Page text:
Posts Tagged ‘frustration’

Let your frustration go

Monday, March 24th, 2014

By Rhonda Scharf, CSP

Recently, my 18 month old computer died. It had a hardware failure that my computer technicians called “irreparable”.

I am totally frustrated at not having a computer, at the expense, and most importantly, with the time I am having to spend to get a new system up and running.

Do you ever get frustrated at work? Have you ever gotten annoyed because someone else in the office wasn’t doing what you want her to do? Do you get frustrated with red tape? What do you do about it?

There are a few different ways you can deal (or not deal) with frustration.

Focus on the frustration
The first options is something we’ve all done from time to time: allow circumstances to take control. You’ve seen it happen to others, too. It’s what happens when you just whine and complain but do nothing about it. You allow it or her to wreck your day, your week, and your month. If you complain about something long enough it even starts to control the way you think. For instance if you say “all lawyers are crooks” often enough, you will start to believe it is true. You and I both know that it isn’t true. If your lawyer is frustrating you for whatever reason, and you choose to allow the frustration to control you, you will never get over being frustrated by your lawyer. Every time you think about needing a lawyer your temperature will rise, your anger will re-appear and you will be frustrated.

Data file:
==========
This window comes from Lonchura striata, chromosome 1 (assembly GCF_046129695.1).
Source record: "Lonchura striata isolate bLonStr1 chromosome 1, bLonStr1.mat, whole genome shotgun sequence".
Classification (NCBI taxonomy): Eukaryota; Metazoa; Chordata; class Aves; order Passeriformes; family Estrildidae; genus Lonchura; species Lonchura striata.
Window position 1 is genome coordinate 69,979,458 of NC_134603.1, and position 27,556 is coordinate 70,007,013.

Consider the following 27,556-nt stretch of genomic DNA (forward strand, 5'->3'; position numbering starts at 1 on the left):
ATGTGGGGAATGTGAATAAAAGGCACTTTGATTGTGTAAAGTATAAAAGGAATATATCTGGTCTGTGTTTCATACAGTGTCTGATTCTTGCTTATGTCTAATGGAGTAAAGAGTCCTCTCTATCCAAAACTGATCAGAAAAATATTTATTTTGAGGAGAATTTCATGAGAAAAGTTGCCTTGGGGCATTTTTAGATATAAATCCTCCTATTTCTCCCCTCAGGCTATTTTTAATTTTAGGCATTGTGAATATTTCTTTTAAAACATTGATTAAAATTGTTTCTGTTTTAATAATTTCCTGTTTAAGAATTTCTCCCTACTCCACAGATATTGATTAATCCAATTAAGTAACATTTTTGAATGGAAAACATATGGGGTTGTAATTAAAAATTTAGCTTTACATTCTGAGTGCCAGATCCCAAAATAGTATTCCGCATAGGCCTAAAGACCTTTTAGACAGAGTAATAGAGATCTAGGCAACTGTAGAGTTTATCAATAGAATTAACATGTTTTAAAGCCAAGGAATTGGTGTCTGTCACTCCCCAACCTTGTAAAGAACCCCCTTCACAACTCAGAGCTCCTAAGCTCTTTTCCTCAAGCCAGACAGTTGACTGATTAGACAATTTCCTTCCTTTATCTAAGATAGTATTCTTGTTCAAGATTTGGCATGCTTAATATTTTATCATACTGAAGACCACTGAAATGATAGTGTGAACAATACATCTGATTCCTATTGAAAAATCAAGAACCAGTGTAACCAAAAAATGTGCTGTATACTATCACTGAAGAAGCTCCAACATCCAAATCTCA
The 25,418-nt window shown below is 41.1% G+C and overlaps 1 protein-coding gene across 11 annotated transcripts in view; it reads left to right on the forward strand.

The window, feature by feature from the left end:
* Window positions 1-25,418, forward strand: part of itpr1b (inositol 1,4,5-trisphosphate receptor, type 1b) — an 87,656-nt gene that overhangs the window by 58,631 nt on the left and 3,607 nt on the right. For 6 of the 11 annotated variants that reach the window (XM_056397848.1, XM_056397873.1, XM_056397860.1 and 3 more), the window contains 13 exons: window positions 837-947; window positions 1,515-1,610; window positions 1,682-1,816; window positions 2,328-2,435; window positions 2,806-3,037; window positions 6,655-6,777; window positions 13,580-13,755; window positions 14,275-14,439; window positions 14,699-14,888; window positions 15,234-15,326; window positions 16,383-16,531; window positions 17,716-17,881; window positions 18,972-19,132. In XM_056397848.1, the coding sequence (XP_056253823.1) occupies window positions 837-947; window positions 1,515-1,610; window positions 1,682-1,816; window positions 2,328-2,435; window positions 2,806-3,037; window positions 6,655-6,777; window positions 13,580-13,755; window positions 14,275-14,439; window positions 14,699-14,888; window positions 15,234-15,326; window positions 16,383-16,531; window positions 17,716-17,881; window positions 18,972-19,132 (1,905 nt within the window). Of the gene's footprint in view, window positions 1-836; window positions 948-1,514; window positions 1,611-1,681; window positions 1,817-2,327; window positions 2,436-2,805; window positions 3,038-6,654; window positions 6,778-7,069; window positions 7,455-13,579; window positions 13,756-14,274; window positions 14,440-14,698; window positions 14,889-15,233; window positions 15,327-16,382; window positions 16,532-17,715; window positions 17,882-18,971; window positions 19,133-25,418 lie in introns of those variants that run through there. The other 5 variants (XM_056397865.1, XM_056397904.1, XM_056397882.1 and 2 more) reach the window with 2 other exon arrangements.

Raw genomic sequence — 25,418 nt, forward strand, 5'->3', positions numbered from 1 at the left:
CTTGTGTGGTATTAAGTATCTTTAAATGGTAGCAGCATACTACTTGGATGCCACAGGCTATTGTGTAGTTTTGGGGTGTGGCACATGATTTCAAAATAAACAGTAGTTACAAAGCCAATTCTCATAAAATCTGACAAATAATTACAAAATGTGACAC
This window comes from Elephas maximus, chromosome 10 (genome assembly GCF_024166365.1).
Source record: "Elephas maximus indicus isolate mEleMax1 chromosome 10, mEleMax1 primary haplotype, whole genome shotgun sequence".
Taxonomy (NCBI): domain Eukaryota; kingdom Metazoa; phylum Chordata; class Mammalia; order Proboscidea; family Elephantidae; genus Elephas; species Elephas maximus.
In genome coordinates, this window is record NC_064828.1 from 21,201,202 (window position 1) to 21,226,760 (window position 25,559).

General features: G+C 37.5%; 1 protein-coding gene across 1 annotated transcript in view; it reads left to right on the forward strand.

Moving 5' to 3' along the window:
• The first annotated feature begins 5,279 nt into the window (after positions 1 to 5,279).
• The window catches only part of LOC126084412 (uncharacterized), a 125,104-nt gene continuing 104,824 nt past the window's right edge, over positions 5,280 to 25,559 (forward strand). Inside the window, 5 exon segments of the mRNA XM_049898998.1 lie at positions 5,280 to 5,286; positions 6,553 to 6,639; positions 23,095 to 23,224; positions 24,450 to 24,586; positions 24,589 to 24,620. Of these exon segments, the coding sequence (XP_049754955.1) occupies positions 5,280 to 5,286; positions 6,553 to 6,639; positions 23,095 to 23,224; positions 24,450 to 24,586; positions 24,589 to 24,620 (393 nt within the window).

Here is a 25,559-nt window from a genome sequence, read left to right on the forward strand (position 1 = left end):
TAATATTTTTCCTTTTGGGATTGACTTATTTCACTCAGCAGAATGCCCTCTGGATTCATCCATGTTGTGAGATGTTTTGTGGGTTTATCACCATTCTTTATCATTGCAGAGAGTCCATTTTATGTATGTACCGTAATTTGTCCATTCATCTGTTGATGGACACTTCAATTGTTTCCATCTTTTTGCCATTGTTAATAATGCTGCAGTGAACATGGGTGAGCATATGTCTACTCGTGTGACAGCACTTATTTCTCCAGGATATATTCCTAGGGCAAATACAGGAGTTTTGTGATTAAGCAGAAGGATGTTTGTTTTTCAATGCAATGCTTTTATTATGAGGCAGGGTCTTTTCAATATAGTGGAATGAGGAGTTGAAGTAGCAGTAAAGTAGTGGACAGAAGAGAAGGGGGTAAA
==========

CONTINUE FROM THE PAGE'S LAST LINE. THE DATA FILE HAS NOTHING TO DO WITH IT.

Avoid the situation
The second option is to avoid the situation or person who is frustrating you. I could have said that I was fed up with computers and refused to use another one again. That is a perfect example of biting off my nose to spite my face. Who am I hurting in this situation? Me. I know of people who get very frustrated driving on major highways, so their response is to never drive on them. They must take much longer to get anywhere because they are avoiding the frustration of the highway. Others have quit their jobs because they didn’t like the frustration of certain aspects of it. That’s pretty drastic, and life-altering, solution to the problem of frustration.

A Better Option
The third option is to understand the situation and let it go. Don’t allow it to control you. When I ordered my new computer, I was told it would take two to four business days until it was delivered. A week later, it still isn’t here. Yes, I could obsess about it not being here, or I could just say “that’s too bad, I could really use it now.”

I am choosing to just let it go. There is nothing I can do to get my computer here more quickly. If there was something I could do, I would, and that would be another excellent option. But since there isn’t, I will let go of what I cannot control.

I also need to let go of the fact that the computer didn’t last as long as I thought it should. I need to change my expectations for the next time.

The same thing applies with co-workers. If you have a co-worker who is continually late, and who drives you crazy each morning with frustration, what are you going to do about it? Well, realistically, what can you do? Can you go to her house each morning and get her out of bed? I doubt it. Can you just let it go and not obsess over her being late? Yes you can. If you are in a supervisory position, you have a few more choices, but being frustrated does not have to be the one you choose.